Below the Beltway – You May Be a Fort Hunter If…

Drive down the George Washington Parkway in Alexandria to the Fort Hunt area... if you ever want to know more about local history, chances are there's a neighbor who can give you a firsthand account.

: Hollin Hall Automotive, a Fort Hunt business that has stood the test of time. (Photo courtesy of the Harvey Family)

Alexandria, VA – An ode to the Fort Hunt neighborhoods surfaced on Next Door recently, titled “You May Be a Fort Hunter If…”, adopting comedian Jeff Foxworthy’s signature theme. Within hours, dozens of Fort Hunters added their two cents and a beautiful conversation ensued over the next few weeks.

From weeping with joy at the return of self-checkout lanes at the Fort Hunt Safeway to naming all the banks, drug stores, restaurants, and shops that have come and gone over the years, neighbors shared, reminisced, laughed, and loved all the idiosyncrasies that define this special area.

Readers lauded the Variety Store, deservedly so, not only for its longevity but also for its incredibly varied inventory, enabling parents of procrastinating students to get crucial items for last-minute school projects without having to venture far while dinner was in the oven.

The Variety Store’s friendly Dee Bodkin has been helping customers like Molly Singerling for 10 years. (Photo: Susan Fleischman)
Catie Hicks, Kiera Hope and Madison Reed can count on the Variety Store for school projects and just about anything else. (Photo: Susan Fleischman)

Fort Hunt High School alumnae joined in (was the class of ’74 really the best?) and residents gushed over the beloved potato salad that was a staple at Good Shepherd’s International Festival. (Someone tracked down and shared the decades-old recipe.)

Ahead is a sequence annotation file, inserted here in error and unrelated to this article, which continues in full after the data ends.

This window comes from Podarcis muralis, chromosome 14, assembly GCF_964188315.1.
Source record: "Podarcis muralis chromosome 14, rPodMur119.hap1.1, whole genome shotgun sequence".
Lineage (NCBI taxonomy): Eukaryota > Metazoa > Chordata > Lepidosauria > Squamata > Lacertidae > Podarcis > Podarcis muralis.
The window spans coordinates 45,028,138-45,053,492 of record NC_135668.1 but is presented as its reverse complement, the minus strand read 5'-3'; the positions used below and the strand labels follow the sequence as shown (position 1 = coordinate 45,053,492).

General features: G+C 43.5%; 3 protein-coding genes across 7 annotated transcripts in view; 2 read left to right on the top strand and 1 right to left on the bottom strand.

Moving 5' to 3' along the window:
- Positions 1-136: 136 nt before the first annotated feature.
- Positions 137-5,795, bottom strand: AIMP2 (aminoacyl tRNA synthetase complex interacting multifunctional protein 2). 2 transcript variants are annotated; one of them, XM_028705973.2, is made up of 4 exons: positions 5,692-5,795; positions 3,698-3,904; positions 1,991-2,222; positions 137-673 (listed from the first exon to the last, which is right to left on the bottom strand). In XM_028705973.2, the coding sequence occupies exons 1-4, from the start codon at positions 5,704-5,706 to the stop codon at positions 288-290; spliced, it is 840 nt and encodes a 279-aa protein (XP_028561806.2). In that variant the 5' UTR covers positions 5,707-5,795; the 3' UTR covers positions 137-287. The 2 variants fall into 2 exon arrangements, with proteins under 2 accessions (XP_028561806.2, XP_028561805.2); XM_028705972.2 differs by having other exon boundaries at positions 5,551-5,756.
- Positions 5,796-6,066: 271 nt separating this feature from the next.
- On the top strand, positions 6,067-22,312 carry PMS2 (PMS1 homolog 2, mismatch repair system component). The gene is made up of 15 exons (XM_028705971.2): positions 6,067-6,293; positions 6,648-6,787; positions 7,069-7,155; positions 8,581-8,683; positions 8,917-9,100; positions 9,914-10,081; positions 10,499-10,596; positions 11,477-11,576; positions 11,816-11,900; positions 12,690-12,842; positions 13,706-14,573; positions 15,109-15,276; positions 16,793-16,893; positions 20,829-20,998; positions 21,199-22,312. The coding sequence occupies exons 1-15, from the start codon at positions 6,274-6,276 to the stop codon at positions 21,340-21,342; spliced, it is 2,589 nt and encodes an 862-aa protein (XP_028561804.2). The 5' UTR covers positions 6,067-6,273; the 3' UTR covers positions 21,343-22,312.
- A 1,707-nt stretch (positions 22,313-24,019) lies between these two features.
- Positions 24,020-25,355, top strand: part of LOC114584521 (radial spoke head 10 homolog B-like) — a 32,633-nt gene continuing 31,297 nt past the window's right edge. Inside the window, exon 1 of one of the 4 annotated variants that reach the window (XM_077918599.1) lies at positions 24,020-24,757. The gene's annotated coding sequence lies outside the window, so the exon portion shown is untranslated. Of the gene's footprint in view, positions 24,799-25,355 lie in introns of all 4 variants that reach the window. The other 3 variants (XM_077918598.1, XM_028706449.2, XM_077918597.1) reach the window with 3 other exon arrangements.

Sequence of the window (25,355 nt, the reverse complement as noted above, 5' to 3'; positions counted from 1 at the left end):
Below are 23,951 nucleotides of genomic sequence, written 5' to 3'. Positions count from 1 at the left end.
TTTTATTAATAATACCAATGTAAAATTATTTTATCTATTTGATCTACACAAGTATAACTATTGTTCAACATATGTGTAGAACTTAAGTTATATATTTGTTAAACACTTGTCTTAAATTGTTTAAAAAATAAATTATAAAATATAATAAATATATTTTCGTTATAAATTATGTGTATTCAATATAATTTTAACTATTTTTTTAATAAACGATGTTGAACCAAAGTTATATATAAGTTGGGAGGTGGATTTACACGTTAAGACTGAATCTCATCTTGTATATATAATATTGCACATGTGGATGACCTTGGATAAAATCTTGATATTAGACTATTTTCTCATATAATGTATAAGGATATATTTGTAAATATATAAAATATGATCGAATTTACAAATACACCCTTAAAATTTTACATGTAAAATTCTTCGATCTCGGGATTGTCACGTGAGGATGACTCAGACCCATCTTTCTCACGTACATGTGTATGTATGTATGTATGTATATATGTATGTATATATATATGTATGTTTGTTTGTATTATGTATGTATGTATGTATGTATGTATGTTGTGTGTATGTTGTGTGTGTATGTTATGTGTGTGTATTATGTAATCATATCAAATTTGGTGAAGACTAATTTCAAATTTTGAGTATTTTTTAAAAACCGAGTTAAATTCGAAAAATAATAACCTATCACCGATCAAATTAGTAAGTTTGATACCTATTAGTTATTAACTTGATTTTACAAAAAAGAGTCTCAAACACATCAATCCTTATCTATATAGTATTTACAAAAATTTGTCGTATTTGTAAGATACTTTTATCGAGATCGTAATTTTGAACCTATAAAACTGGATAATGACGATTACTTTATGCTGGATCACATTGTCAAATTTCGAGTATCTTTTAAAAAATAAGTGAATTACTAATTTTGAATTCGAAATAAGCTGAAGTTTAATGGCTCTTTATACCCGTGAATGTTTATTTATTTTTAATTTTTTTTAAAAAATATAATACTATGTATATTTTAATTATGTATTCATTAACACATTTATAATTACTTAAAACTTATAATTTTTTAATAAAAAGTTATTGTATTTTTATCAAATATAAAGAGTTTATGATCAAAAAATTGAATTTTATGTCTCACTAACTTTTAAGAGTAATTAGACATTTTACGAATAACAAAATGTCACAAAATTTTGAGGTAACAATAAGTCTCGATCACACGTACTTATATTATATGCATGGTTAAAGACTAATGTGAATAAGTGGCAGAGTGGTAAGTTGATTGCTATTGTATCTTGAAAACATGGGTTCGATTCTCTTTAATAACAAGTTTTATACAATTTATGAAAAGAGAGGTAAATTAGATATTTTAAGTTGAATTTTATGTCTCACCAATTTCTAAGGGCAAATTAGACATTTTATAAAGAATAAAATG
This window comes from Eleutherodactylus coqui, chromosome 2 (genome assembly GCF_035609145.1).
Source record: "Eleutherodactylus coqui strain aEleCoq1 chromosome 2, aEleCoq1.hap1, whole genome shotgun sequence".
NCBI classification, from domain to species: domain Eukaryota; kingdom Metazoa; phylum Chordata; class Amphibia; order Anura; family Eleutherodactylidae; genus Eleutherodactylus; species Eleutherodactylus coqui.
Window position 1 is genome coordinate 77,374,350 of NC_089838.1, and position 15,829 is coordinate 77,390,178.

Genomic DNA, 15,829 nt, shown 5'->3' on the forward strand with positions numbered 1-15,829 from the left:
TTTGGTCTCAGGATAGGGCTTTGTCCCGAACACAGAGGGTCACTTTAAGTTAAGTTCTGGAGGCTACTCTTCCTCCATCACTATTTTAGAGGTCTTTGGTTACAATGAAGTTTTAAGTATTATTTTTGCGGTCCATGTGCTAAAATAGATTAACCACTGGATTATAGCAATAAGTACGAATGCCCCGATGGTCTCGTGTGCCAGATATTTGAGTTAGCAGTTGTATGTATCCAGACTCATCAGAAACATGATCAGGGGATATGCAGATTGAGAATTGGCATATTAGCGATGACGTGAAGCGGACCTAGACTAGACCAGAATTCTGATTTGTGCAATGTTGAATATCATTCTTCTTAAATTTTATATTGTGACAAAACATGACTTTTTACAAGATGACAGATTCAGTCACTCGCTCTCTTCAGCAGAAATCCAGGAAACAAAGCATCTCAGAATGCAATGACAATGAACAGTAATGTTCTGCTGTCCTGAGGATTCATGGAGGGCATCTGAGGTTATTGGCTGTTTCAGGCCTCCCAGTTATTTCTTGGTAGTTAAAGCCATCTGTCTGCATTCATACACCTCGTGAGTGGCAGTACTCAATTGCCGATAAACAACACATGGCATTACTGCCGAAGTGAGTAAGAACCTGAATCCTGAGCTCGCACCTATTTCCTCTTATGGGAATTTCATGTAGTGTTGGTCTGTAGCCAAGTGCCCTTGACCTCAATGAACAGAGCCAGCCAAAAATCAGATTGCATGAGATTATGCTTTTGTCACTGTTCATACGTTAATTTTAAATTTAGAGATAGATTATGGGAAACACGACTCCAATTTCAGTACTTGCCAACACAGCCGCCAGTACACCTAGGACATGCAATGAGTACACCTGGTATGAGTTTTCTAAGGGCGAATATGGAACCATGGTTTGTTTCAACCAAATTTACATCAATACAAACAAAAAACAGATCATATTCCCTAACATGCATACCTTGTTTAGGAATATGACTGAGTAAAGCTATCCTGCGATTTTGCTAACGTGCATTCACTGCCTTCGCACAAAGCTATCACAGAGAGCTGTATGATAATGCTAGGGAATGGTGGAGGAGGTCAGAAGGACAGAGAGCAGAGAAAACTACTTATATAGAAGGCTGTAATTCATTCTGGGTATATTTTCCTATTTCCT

People lamented all the cell phone calls dropped in the dead zone on Fort Hunt Road and marveled over morning coffee on the patio while foxes and deer scurried about. They shared traffic shortcuts, favorite hangouts, and the thrill of running into Martha Washington while grocery shopping.

Nostalgia quickly took over the conversation, with neighbors remembering the drive-in movie theater (it’s now a Costco), Hechinger’s (now Results Fitness), and even Power Video (now Snap Fitness). Some of the folks who chimed in grew up here, went off to college, traveled the world, then returned home to start a family and make a living. Of course, there are plenty who have never left. But even these long timers aren’t the only ones who sing the praises of the Fort Hunt corridor.

With the transient nature of the company town just up the road (ahem, the federal government), people come and go as elected officials arrive and depart every four, six, eight or more years. A large contingent of military families in all services also make their way through the area. Many seek homes in the neighborhood, if possible, and still more choose to return permanently when their active duty is complete.

On October 3, 2019, the Washington Post ran a story on the Fort Hunt neighborhood, heralding the 1950s suburban vibe of Little League and block parties in an area that’s not only an easy commute to the city but also mostly free from further growth and development.

Fort Hunt Little League games often draw a crowd. (Photo: Susan Fleischman)

The Next Door post was started by Hollin Hall resident Frazier O’Leary, founder of the Fort Hunt Community Business Association. O’Leary understands the attraction. “My wife and I moved here in 2001, and we quickly fell in love with the area,” he said. “It’s like living on a college campus. Everything you need is right here.” Libraries, schools, churches, neighborhood pools, ice skating, dog parks, banks, beautiful parks, and shopping galore—he’s exactly right. Go see a Fort Hunt Little League game for a taste of community support. Stop by the Variety Store if you need a toy, a kitchen gadget, candy, or maybe some material or buttons for that sewing pattern. Take a drive down the George Washington Parkway for a long look at the beautiful Potomac River, bordered by a busy trail full of walkers, joggers, and bikers. And if you ever want to know more about local history, chances are you have a neighbor who can give you a firsthand account.

ICYMI: Should You Listen to We Should Talk About That?

LEAVE A REPLY

Please enter your comment!
Please enter your name here

This site uses Akismet to reduce spam. Learn how your comment data is processed.